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Remembered Today:

ROYAL ARMS ON WAR MEMORIALS


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A curious case. The War Memorial at Wanstead, ih the more slaubrious part of East London, has a a file on 100 year closure at The National Archives Its in the series HO144, which usually concerns legal points. I have applied to see it under FOI. Apparently, in 1920-1922 a war memorial committee-there must have been hundrds of them up and down the country- asked for permission to use the royal coat of arms on its local memorial. Which was refused. The Committee's papers have long since disappeared but it raised a thought- the royal coat of arms seems to be conspicuosuly absent from most war memorials and its not exactly common in WGC cemetries.

Has anyone else noticed this apparent contradiction -1914-18-fight for "King and Country"-after 1918, the powers-that-be dont want the royal arms used. I will post the results of the file contents if the Home Office Departmental Record Officer allows me to see the file.

But does anyone else have any. info regarding the use of royal arms or why the government should refuse?????

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I am not entirely clear why the Royal Arms would appear on a war memorial. The royal arms are the arms of the monarch. There would have to have been a very direct association with the monarch and probably not even then. The arms of the monarch are not the arms of the country.

R.

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Exactly- thats what I assume as well. But the paradox between "King and Country" during the war and a lack of royal association after the war is an intriguing one.

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It is also a matter of heraldic law. I think more strongly enforced in Scotland than England.

R.

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I am not entirely clear why the Royal Arms would appear on a war memorial. The royal arms are the arms of the monarch. There would have to have been a very direct association with the monarch and probably not even then. The arms of the monarch are not the arms of the country.

Ah, but they are in a way. Royal Arms usually refers to a design much like:

http://www.flyingcolours.org/uploads/u-z/united_kingdom/royal_and_vice-regal_flags/the_royal_arms_as_used_by_hm_government.gif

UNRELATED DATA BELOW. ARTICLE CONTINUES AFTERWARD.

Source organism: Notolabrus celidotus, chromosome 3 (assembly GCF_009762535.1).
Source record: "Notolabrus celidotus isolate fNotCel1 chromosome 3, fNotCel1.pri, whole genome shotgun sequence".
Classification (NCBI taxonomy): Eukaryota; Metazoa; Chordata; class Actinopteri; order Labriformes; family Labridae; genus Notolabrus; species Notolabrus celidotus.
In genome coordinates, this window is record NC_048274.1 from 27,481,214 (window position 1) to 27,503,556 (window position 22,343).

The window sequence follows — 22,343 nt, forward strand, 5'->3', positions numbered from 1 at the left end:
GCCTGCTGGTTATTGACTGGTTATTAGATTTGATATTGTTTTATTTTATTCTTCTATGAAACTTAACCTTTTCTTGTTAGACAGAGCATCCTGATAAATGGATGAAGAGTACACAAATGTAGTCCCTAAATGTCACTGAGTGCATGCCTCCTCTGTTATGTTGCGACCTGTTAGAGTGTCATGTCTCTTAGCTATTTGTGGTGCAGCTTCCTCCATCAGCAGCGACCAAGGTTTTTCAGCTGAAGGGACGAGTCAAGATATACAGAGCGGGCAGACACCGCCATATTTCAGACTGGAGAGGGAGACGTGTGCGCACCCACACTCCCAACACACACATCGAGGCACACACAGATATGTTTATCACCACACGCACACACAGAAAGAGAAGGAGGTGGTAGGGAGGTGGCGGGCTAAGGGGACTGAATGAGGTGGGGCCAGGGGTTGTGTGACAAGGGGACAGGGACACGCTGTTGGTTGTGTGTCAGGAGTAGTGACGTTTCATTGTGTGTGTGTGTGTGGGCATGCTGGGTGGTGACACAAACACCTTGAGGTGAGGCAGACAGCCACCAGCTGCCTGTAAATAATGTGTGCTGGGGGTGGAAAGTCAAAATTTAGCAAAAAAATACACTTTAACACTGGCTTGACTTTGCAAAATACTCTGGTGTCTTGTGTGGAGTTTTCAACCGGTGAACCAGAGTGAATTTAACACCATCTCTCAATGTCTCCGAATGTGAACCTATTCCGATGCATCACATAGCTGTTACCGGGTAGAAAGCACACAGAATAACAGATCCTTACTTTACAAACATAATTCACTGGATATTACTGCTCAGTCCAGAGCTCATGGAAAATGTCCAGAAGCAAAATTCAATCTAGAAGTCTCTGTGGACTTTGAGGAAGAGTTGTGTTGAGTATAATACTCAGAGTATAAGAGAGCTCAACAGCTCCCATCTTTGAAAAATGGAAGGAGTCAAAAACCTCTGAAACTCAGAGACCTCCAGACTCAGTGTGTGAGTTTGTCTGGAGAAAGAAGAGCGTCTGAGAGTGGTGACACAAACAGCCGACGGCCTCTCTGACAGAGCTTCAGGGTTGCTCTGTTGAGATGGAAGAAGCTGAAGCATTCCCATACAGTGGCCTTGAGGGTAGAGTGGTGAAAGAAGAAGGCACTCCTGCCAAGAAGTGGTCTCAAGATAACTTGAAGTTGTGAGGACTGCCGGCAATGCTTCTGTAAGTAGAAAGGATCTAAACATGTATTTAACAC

This basic design is the same used on the General Service buttons found on the vast majority of SD buttons used by the Army during the war, as well as the General Service cap badge. It is a essentially a non-regimentally specific design all soldiers could be entitled to. Someone only recently posted a picture of a war memorial with the three branches of the services represented by the RAF crowned eagle, the RN's crowned fouled-anchor - and the Army by the Royal Arms.

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Essentially, this is a matter of a point of view. I have always imagined that local war memorials were a way for a local community, local people, to remember their own dead, and if any coat of arms were felt appropriate, I would have thought it would be the arms of the local borough or perhaps county.

Aside from that socio-philosophical aspect, inclusion of the Royal arms would imply that the Sovereign, or someone directly on his behalf, had approved all the details of the memorial, including the design, location and selection of names - take a moment to ponder what that would involve.

Moreover, the Sovereign, or someone on his behalf, would have to ensure that the arms were faithfully reproduced in precise detail, and we know, with constant references to errors in simple things like names, how difficult that might be.

I am not at all surprised that permission for the Royal arms was refused. I am surprised that a 100-year embargo should have been put on the Home Office (the government department responsible for matters to do with the Royal family) file on the matter. Possibly there is a general rule that all such matters are automatically embargoed for 100 years, irrespective of their individual content. Or possibly the file actually contains a comment from George V, which comes under the 100-year rule. If Wanstead has waited patiently for 92 years, is there a real problem about waiting for another eight?

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I'd suspect from the date of the file that the extended closure on this file was applied under the old system of Lord Chancellor's Instruments (which controlled extended closure, accelerated opening and retention of documents by departments under the Public Records Acts), rather than under the modern FOI regime (though I could be wrong). Quite a lot of material under the general heading of use of the Royal Arms and title Royal was reviewed following the introduction of FOI, but I don't imagine all of it was.

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Wasn't it the King himself who requested the insertion of 'King' into 'Fought for King and Country' when it was originally only going to be 'Fought for his Country'?

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